Jane Jacobs, 89

by Russ Roberts on April 26, 2006

in Complexity & Emergence

Jane Jacobs has passed away. From the Washington Post obit:

She attacked the arrogance of city planners for making decisions without consulting those affected.

planner’s greatest shortcoming, I think, is lack of intellectual
curiosity about how cities work," she told the New York Times in 1969.
"They are taught to see the intricacy of cities as mere disorder. Since
most of them believe what they have been taught, they do not inquire
about the processes that lie behind the intricacy. I doubt that
knowledgeable city planning will come out of the present profession. It
is more likely to arise as an offshoot of economics."

I don’t think she made the right forecast in that last sentence. I suspect economists have just as much fear of "mere disorder" and not enough of us trust for order to emerge.

When "The Death and Life of Great American Cities" was published,
the director of the American Society of Planning Officials urged
members to "batten down the hatches." The usually urbane urban-planning
expert Lewis Mumford, insulted by his portrayal in the book, wrote a
critique of Mrs. Jacobs printed in the New Yorker magazine under the
heading "Mother Jacobs’ Home Remedies for Urban Cancer."

considered her a visionary. John Chamberlain, writing in the Wall
Street Journal, dubbed the book "a lucid and thoroughly devastating
attack on the shibboleths of the reigning school of modern city
planning." Decades later, New York Times architecture critic Paul
Goldberger wrote that the book "was to urban planning what Rachel
Carson’s ‘Silent Spring’ was to the environmental movement, and it is
arguably the most important book written about cities in the 20th

She also wrote a book on the Hayekian nature of economies and cities, The Nature of Economies, written as a dialogue. Friends of this web page might enjoy it.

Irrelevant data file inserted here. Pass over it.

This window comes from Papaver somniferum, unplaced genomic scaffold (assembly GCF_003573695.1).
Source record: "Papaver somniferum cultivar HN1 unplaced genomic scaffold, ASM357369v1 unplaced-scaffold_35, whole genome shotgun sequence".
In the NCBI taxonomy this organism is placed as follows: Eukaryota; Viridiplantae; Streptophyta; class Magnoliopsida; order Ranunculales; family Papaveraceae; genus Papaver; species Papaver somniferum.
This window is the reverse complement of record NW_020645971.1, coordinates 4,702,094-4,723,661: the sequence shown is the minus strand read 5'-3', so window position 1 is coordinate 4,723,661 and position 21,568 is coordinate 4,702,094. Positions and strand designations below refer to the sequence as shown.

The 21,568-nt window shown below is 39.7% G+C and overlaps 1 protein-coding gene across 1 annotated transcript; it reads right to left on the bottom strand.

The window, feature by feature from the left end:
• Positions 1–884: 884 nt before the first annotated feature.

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Eric Anondson April 26, 2006 at 11:40 am

For one of my geography classes at the University of Minnesota I was assigned to read another of ther books. "Cities and the Wealth of Nations." Maybe I was such an impressionable youth at the time, but it so impressed me that I have now re-read it twice.

That it is short and well written made it a great help. Her main thesis seems to be that the global economy's most important units are cities (or city regions) not nations, individuals, or corporations.

iceberg April 26, 2006 at 11:45 am

First a disclaimer- I am not too familiar with the contents of Jane Jacobs' famous book. However, I'm under the impression that Jane Jacobs was at the core just as statist as Robert Moses, only that she had a different vision of what would constitute 'order' as far as city planning goes.

For instance, she disagreed with Robert Moses over running highways all over the place (notably the BQE, and a planned highway running through lower Manhattan which was never realized).

But just like Moses, it seems that she subscribed to the same school — that central planning is fine, as long as the "correct" version is accepted and implemented.

It is no less authoritarian to dictate how neighborhoods should be zoned, or how the aesthetics therein should be preserved or otherwise.

It would serve us all better to understand the true nature of reality, that there does not exist an objective defition for the terms "order" and "disorder"; they are purely subjective terms under which individual judgements are made which declare certain patterns within chaos to be pleasing and desirable, or less pleasing, and hence undesirable.

Reference Robert Anton Wilson's dissertion of this in the Principia Discordia for a better understanding.

liberty April 26, 2006 at 2:03 pm

I think was statist in her rational, but had some instinct as to complex systems, hayekian order – though it was little developed. She saw emergence is cities' natural growth, but never developed this into a true non-planned theory of growh of the city.

She ddn't want housing projects in the village in manhattan because she saw the natural growth of the neighborhood as superior, but this did not lead to a full appreciation of the market economy and natural order.

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